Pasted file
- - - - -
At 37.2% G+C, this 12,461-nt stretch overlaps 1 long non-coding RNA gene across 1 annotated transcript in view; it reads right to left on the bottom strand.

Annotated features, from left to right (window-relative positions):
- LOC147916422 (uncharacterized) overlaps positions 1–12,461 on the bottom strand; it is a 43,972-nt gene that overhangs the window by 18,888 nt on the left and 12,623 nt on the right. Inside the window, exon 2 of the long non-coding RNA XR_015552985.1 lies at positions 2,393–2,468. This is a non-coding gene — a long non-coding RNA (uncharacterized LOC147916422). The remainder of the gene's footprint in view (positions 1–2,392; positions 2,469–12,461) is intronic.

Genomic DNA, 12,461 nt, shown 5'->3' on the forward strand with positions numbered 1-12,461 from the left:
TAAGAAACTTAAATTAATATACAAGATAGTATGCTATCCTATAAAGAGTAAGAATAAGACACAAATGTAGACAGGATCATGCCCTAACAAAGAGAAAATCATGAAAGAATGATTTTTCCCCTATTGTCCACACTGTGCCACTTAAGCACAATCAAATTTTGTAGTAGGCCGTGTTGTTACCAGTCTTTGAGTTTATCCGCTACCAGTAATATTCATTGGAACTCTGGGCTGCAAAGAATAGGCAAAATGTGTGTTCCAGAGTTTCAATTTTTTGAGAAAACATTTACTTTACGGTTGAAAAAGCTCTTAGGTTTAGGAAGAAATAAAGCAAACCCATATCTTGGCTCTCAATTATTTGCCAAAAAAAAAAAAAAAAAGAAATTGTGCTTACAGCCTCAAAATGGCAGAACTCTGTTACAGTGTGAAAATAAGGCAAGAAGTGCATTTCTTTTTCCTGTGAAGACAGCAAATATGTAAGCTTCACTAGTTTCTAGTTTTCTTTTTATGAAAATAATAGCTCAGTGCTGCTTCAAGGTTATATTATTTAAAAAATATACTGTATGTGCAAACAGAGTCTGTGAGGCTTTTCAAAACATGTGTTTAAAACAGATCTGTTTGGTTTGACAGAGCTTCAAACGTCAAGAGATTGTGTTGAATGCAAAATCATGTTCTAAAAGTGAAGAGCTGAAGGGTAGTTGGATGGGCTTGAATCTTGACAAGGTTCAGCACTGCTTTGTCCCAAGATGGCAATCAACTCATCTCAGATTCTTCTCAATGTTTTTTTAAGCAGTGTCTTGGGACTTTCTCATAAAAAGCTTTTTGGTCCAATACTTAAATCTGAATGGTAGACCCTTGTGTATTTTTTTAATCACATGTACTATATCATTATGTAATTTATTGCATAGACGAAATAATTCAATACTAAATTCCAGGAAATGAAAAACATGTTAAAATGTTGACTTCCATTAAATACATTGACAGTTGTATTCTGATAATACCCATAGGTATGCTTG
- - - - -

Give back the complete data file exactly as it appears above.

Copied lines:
At 37.2% G+C, this 12,461-nt stretch overlaps 1 long non-coding RNA gene across 1 annotated transcript in view; it reads right to left on the bottom strand.

Annotated features, from left to right (window-relative positions):
- LOC147916422 (uncharacterized) overlaps positions 1–12,461 on the bottom strand; it is a 43,972-nt gene that overhangs the window by 18,888 nt on the left and 12,623 nt on the right. Inside the window, exon 2 of the long non-coding RNA XR_015552985.1 lies at positions 2,393–2,468. This is a non-coding gene — a long non-coding RNA (uncharacterized LOC147916422). The remainder of the gene's footprint in view (positions 1–2,392; positions 2,469–12,461) is intronic.

Genomic DNA, 12,461 nt, shown 5'->3' on the forward strand with positions numbered 1-12,461 from the left:
TAAGAAACTTAAATTAATATACAAGATAGTATGCTATCCTATAAAGAGTAAGAATAAGACACAAATGTAGACAGGATCATGCCCTAACAAAGAGAAAATCATGAAAGAATGATTTTTCCCCTATTGTCCACACTGTGCCACTTAAGCACAATCAAATTTTGTAGTAGGCCGTGTTGTTACCAGTCTTTGAGTTTATCCGCTACCAGTAATATTCATTGGAACTCTGGGCTGCAAAGAATAGGCAAAATGTGTGTTCCAGAGTTTCAATTTTTTGAGAAAACATTTACTTTACGGTTGAAAAAGCTCTTAGGTTTAGGAAGAAATAAAGCAAACCCATATCTTGGCTCTCAATTATTTGCCAAAAAAAAAAAAAAAAAGAAATTGTGCTTACAGCCTCAAAATGGCAGAACTCTGTTACAGTGTGAAAATAAGGCAAGAAGTGCATTTCTTTTTCCTGTGAAGACAGCAAATATGTAAGCTTCACTAGTTTCTAGTTTTCTTTTTATGAAAATAATAGCTCAGTGCTGCTTCAAGGTTATATTATTTAAAAAATATACTGTATGTGCAAACAGAGTCTGTGAGGCTTTTCAAAACATGTGTTTAAAACAGATCTGTTTGGTTTGACAGAGCTTCAAACGTCAAGAGATTGTGTTGAATGCAAAATCATGTTCTAAAAGTGAAGAGCTGAAGGGTAGTTGGATGGGCTTGAATCTTGACAAGGTTCAGCACTGCTTTGTCCCAAGATGGCAATCAACTCATCTCAGATTCTTCTCAATGTTTTTTTAAGCAGTGTCTTGGGACTTTCTCATAAAAAGCTTTTTGGTCCAATACTTAAATCTGAATGGTAGACCCTTGTGTATTTTTTTAATCACATGTACTATATCATTATGTAATTTATTGCATAGACGAAATAATTCAATACTAAATTCCAGGAAATGAAAAACATGTTAAAATGTTGACTTCCATTAAATACATTGACAGTTGTATTCTGATAATACCCATAGGTATGCTTG